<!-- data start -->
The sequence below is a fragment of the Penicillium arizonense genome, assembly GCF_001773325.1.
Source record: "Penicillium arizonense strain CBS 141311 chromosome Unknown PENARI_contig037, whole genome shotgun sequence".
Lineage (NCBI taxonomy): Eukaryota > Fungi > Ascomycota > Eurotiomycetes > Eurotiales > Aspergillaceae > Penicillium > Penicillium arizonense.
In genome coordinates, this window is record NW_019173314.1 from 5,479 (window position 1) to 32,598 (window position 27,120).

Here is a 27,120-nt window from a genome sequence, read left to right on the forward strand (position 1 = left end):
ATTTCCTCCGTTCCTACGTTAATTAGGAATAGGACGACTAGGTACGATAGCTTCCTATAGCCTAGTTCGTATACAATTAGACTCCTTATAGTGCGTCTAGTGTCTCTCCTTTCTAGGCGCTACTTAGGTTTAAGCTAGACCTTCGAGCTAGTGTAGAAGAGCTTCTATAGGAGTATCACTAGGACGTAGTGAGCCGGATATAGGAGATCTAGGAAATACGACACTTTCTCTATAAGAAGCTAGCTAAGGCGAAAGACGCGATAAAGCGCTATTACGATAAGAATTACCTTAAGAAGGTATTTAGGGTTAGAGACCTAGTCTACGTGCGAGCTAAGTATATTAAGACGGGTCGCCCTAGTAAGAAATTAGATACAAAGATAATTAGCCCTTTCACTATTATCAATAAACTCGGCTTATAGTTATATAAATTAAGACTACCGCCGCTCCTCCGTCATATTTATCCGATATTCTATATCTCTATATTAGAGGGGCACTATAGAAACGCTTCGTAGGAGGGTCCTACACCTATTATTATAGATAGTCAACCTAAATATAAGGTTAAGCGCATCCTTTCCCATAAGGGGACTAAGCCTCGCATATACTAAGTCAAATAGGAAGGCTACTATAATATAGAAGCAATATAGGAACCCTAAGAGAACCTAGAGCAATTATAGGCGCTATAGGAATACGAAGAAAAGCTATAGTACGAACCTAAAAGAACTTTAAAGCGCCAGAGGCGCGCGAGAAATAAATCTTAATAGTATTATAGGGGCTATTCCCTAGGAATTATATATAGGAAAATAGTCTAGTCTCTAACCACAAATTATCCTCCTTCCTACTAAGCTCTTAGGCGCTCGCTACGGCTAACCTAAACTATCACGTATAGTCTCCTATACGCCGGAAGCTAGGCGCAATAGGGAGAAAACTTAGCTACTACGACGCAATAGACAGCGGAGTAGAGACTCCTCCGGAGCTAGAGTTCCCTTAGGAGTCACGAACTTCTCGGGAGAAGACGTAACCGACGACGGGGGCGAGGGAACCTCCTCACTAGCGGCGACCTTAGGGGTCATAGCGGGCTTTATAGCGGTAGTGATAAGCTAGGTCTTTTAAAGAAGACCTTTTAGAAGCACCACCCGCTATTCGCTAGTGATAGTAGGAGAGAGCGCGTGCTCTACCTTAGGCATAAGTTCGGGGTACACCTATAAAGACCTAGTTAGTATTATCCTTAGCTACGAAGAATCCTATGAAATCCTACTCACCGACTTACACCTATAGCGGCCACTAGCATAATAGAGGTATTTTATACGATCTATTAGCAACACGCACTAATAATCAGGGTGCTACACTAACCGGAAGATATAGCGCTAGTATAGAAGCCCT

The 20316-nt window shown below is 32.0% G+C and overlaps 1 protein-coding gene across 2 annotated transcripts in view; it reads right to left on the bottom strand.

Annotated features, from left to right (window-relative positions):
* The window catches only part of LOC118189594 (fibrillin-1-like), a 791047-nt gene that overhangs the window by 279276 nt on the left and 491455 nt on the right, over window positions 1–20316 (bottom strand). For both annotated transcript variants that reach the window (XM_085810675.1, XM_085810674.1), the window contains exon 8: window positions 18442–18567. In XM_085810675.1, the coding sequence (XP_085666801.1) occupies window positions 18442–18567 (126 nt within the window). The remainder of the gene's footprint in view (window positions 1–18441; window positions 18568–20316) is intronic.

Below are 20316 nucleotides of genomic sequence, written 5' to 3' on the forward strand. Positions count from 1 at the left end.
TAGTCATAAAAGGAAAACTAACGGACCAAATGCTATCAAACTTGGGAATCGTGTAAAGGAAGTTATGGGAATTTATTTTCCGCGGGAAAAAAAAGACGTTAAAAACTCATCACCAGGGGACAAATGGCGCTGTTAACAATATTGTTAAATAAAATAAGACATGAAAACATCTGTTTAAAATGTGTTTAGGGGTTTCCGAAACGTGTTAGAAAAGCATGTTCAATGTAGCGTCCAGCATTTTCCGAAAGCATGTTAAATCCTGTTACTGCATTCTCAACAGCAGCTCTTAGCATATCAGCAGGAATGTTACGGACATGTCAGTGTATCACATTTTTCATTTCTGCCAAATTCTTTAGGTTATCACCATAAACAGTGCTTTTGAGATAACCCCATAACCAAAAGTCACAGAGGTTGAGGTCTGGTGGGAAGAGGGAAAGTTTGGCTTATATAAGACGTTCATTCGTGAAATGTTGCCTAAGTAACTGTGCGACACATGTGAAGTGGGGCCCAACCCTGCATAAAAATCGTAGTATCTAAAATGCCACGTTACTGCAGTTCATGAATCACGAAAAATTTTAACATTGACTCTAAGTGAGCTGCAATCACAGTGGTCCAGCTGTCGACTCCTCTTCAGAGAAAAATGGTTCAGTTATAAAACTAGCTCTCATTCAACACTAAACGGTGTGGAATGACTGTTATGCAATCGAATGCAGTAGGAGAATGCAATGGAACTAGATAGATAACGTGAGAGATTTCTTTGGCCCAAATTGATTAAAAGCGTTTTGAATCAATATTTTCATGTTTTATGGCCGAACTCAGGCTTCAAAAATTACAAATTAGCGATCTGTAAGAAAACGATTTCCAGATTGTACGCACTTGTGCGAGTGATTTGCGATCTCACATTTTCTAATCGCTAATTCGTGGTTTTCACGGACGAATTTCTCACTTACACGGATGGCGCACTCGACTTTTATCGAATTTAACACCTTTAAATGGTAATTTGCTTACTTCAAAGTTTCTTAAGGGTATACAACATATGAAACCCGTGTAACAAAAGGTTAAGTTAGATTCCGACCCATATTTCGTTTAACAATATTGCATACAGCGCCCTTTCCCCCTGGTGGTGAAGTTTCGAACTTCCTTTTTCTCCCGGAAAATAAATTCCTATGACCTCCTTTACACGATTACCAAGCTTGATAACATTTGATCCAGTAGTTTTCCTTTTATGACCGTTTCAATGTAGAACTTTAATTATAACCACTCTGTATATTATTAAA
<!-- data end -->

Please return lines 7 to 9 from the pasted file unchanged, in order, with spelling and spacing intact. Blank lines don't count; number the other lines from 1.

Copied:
The 20316-nt window shown below is 32.0% G+C and overlaps 1 protein-coding gene across 2 annotated transcripts in view; it reads right to left on the bottom strand.

Annotated features, from left to right (window-relative positions):
* The window catches only part of LOC118189594 (fibrillin-1-like), a 791047-nt gene that overhangs the window by 279276 nt on the left and 491455 nt on the right, over window positions 1–20316 (bottom strand). For both annotated transcript variants that reach the window (XM_085810675.1, XM_085810674.1), the window contains exon 8: window positions 18442–18567. In XM_085810675.1, the coding sequence (XP_085666801.1) occupies window positions 18442–18567 (126 nt within the window). The remainder of the gene's footprint in view (window positions 1–18441; window positions 18568–20316) is intronic.